Fixed Income Trivia Time: How many weeks has it been since we’ve seen outflows in muni funds?
The trend remains in place for higher interest rates. Inflationary pressures stemming from wage increases, an uptick in oil prices, aggregate demand increases, and a cheaper dollar remain at the forefront of determining the direction of rates. Given all of these factors, fixed income investors are looking for any sign that the Federal Reserve will change its tone when it comes to viewing existing plans around stimulus. Thus, the sensitivity around the central bank’s heavy hand in all of this is justified, making it easy to put investors on the backfoot with merely a few quotes taken out of context. So, with Jerome Powell simply acknowledging the uptick in inflation when speaking to the Wall Street Journal this week, markets reacted accordingly. Federal Reserve Chairman Powell said, “We expect that as the economy reopens and hopefully picks up…that could create some upward pressure on prices.” What most media outlets and headlines left off was that he was attributing a good portion to these rises in prices to “base effects” and viewed them as merely transitory. Powell admitted that the forecast for inflation could pick-up in the near term but according to their forecasts would ultimately settle down within the Fed’s range of around 2%, and that they did not see it reaching above 2% well in to 2022. None of this information was new to anyone but given the timing and sensitivity risk assets have had to the recent rise in yields, the remarks sent equity markets lower and yields higher.
Beyond Powell’s remarks, this week’s data also supported the rise in yields. February non-farm payroll significantly exceeded expectations (+379k vs. +182k exp.) as the hospitality sector, which includes hotels and restaurants, saw +355k jobs added as the U.S. economy emerges from strict lockdowns. These job gains saw the unemployment rate tick down -0.1% to 6.2%, as there’s continued pressure on wages as the average hourly earnings was up +0.2% MoM, bringing the annual rate to +5.3% YoY which was pre-COVID. Most market observers felt that the February report would not capture these early moves as the economy opens up, hence the lower expectations. The data early in the week also supported the progress the global economy has made with U.S. and EU PMI manufacturing and services data exceeding expectations. In particular, the hard-hit services sector showed a continued rebound with the U.S. posting a very healthy +59.8 and the EU posting +45.7 as they climb back towards 50.0, which signifies economic expansion.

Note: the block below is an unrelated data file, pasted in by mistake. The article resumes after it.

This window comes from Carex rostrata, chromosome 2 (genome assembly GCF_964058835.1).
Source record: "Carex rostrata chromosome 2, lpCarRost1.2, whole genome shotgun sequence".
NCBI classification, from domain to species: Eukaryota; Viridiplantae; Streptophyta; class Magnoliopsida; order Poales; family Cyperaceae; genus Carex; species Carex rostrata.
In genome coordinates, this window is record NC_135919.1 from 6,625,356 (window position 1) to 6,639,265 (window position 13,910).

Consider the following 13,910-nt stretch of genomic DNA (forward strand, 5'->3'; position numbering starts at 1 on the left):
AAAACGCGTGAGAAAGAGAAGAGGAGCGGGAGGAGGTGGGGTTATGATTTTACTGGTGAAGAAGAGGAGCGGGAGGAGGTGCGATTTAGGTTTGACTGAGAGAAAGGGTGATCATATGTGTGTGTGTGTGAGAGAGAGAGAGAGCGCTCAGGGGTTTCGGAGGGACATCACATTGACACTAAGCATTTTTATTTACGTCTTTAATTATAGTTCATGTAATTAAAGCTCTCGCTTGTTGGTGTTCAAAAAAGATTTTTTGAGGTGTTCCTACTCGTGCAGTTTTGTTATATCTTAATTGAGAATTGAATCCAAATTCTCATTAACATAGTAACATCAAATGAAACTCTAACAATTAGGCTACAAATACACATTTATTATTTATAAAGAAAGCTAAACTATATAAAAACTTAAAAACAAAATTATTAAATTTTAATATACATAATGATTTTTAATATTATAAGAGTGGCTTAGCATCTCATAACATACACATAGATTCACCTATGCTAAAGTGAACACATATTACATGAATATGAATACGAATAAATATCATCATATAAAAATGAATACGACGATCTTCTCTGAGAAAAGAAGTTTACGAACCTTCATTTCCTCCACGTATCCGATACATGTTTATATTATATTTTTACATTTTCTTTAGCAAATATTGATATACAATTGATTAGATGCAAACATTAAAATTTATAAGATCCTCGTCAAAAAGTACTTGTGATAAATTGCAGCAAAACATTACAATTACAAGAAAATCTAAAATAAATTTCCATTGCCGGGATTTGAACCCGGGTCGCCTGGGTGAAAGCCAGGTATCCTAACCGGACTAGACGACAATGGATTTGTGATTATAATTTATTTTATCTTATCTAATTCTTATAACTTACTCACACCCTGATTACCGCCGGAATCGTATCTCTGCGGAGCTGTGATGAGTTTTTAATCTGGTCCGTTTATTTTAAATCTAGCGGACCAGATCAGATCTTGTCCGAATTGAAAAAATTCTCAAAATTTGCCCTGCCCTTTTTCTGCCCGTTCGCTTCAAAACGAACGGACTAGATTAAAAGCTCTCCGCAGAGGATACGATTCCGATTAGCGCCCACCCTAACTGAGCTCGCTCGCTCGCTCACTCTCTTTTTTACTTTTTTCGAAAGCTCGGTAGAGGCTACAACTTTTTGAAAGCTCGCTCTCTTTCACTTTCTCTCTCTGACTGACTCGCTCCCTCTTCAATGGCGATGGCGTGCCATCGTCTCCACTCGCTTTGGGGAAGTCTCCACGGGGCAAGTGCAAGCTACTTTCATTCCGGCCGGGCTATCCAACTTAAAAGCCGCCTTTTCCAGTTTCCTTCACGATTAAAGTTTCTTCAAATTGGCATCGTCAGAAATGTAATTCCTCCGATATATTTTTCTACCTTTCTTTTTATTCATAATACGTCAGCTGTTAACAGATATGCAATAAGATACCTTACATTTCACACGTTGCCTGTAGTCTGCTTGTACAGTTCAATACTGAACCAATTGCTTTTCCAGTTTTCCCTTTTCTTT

Treasury yields continue to move higher, curve steepens
Treasury yields keep moving higher on continued inflation concerns, good news on the vaccination front, and signs of a faster reopening. The U.S. 10-year was up +10bps WoW, settling at 1.55% after the strong jobs report added fuel to the recent trend towards higher rates. Given the 2-year note yield remained relatively unchanged at 0.15%, the 2/10s curve steepened in lockstep with the move in rates by +10bps and is now at +140bps. The curve is roughly +60bps steeper YTD and the steepest it has been since Q4 2015. The height of the steepness occurred in January 2011 (+280bps) going back to the late 1970s.
Credit spreads selloff for second straight week
Credit indices’ spreads sell off on back of inflation concerns, as spreads are wider across the board MoM. As expected, riskier names see larger moves in the selloff. CIO’s are exploring issuing more debt in expectation of rising inflation, and therefore rising yields. Bond spreads were mostly flat on the week, but large issuance in the short-term could keep the trend of moving wider through the end of Q1.
BOA was quoted this week in expecting widening credit spreads, as the Fed will have to slow down their intervention in order to slow down inflation concerns. The case for higher all-in-yields seems likely and is why money market funds saw record inflows this week.
S&P takes action on smaller tranches of debt
S&P downgraded a handful of companies’ debts, though it was mostly smaller tranches as no notable names see large credit changes.
Muni yields looking more attractive since two-week sell-off
Despite continued strong demand and manageable supply, municipal bonds sold off again for the second week on the back of the continued Treasury selloff. Again, there is no significant change in the technical picture, although the long run of muni fund inflows was broken last week. The outlook remains strong as investors still have a large amount of cash and future redemptions to put to work in 2021. The rise in rates simply allows investors to be a bit more patient, so the pressure to get into every deal seems to have faded. However, if there is any confirmation of where rates will settle in the near term, the sense is that would spur buyers to be more aggressive as the demand / supply dynamics given current conditions will ultimately work against them.
On the fundamental front, there was news out of Texas on the storm impact there which saw Brazos Electric Power Cooperative file for bankruptcy and Rayburn Country Electric Cooperative downgraded from A- to CC. Fitch also placed all Texas power utilities on credit watch.
*Disclosure on all charts: Figures shown above are the weighted aggregate of bonds that currently have an IDC price and based off transactions over the past 2 weeks. This may create anomalies in the data but aligns with our effort to reflect actual market conditions. Data pulled as of end of day Thursday, Mar. 4, 2021.
Fixed Income Trivia Time Answer: 17 weeks
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